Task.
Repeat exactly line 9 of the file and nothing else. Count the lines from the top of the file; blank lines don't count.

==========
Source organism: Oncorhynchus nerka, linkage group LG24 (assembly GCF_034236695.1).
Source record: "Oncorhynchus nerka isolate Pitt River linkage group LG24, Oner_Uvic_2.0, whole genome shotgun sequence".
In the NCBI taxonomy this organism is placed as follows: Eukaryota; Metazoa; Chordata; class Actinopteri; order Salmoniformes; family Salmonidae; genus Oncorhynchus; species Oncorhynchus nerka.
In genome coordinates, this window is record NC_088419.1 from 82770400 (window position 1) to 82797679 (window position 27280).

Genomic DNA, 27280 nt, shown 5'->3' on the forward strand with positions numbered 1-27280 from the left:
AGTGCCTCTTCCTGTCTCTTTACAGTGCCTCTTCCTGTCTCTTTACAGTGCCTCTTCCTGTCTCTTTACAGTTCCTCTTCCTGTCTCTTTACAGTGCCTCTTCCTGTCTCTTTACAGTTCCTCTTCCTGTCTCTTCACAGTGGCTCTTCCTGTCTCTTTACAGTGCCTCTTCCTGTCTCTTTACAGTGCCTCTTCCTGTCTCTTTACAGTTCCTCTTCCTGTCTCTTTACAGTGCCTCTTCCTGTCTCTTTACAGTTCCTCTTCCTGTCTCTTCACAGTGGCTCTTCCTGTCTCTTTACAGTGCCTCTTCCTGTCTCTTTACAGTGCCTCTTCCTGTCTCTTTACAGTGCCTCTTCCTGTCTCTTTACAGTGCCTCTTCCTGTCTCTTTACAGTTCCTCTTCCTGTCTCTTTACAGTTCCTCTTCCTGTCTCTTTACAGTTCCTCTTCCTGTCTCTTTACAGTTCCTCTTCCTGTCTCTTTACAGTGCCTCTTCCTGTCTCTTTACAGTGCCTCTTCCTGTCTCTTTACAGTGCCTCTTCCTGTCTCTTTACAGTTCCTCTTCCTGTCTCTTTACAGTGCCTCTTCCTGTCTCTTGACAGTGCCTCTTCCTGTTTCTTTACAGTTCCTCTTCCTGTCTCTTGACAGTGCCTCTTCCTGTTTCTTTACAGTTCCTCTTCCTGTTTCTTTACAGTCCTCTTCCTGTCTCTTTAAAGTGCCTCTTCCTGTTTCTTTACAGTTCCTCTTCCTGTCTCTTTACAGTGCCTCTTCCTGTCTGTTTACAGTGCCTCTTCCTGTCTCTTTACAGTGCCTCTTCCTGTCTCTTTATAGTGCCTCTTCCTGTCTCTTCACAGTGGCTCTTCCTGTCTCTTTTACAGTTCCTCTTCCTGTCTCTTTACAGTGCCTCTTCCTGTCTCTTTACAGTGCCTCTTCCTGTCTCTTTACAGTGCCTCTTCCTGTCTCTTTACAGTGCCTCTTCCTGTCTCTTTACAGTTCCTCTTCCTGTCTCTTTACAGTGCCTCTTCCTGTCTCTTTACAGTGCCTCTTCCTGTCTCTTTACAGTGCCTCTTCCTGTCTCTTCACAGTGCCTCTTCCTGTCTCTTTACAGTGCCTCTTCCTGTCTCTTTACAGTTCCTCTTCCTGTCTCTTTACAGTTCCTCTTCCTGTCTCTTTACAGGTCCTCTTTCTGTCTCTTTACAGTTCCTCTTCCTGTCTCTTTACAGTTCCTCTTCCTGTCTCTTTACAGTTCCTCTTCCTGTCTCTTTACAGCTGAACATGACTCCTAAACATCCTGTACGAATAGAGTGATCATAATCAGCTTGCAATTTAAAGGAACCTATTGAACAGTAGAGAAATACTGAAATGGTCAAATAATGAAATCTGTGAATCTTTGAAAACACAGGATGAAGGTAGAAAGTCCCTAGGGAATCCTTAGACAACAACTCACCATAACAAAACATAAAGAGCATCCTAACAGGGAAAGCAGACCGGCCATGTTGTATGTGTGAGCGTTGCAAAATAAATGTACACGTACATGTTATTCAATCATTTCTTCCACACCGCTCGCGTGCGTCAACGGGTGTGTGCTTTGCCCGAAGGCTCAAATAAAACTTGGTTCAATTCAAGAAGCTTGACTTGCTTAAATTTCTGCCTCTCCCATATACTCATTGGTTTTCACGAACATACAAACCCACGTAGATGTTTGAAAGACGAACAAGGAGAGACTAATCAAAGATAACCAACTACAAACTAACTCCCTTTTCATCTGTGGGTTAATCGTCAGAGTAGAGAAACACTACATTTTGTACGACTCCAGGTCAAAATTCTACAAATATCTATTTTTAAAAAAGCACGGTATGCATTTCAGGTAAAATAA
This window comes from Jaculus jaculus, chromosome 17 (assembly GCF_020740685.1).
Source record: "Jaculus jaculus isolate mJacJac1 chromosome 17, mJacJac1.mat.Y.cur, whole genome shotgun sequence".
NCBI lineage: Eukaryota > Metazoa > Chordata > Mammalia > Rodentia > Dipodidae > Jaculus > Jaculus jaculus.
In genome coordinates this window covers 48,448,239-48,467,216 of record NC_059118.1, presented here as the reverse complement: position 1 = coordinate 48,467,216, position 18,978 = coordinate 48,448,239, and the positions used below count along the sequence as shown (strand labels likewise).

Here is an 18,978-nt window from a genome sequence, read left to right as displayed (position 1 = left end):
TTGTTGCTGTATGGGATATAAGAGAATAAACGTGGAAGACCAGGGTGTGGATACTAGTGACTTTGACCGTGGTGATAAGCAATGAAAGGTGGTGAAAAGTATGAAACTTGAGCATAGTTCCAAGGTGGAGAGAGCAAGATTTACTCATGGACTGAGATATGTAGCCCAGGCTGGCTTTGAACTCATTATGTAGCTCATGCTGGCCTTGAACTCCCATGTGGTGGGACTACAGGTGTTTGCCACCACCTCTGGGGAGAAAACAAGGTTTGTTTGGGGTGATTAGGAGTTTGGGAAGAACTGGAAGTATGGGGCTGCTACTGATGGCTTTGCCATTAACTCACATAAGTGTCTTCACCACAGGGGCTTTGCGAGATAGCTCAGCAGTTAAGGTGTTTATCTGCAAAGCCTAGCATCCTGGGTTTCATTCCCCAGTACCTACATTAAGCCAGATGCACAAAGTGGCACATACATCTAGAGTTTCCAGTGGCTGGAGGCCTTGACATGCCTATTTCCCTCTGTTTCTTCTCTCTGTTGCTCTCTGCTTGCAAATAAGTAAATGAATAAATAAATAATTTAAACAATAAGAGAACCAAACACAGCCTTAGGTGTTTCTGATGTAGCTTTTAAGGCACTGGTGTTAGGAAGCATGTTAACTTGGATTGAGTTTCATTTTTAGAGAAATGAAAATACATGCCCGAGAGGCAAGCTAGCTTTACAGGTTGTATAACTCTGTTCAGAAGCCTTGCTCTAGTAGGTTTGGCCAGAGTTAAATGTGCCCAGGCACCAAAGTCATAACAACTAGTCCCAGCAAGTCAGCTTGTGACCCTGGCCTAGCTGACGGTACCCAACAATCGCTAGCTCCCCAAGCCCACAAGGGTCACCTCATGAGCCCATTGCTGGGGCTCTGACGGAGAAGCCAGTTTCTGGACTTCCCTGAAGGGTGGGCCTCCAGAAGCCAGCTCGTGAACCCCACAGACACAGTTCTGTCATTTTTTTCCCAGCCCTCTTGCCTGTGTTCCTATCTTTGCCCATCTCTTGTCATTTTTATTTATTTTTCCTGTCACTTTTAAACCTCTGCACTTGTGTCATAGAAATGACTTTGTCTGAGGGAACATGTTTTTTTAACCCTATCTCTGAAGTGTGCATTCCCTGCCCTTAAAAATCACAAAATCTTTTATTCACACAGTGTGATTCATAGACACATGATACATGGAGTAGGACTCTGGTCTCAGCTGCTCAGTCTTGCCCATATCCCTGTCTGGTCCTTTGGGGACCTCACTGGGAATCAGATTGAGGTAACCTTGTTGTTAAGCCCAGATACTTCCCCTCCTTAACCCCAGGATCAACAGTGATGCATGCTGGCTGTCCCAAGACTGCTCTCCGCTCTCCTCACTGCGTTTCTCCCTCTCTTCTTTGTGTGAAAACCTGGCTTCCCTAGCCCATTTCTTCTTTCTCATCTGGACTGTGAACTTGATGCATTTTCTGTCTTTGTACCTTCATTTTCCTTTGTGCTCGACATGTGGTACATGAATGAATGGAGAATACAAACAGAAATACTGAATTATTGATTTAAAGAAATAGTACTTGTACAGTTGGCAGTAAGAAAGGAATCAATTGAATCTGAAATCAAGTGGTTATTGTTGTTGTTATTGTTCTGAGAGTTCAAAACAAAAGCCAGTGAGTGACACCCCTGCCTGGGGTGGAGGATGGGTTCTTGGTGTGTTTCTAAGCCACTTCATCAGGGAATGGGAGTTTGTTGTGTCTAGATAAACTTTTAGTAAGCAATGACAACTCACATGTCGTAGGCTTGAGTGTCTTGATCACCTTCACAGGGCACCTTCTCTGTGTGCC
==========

NCBI lineage: Eukaryota > Metazoa > Chordata > Mammalia > Rodentia > Dipodidae > Jaculus > Jaculus jaculus.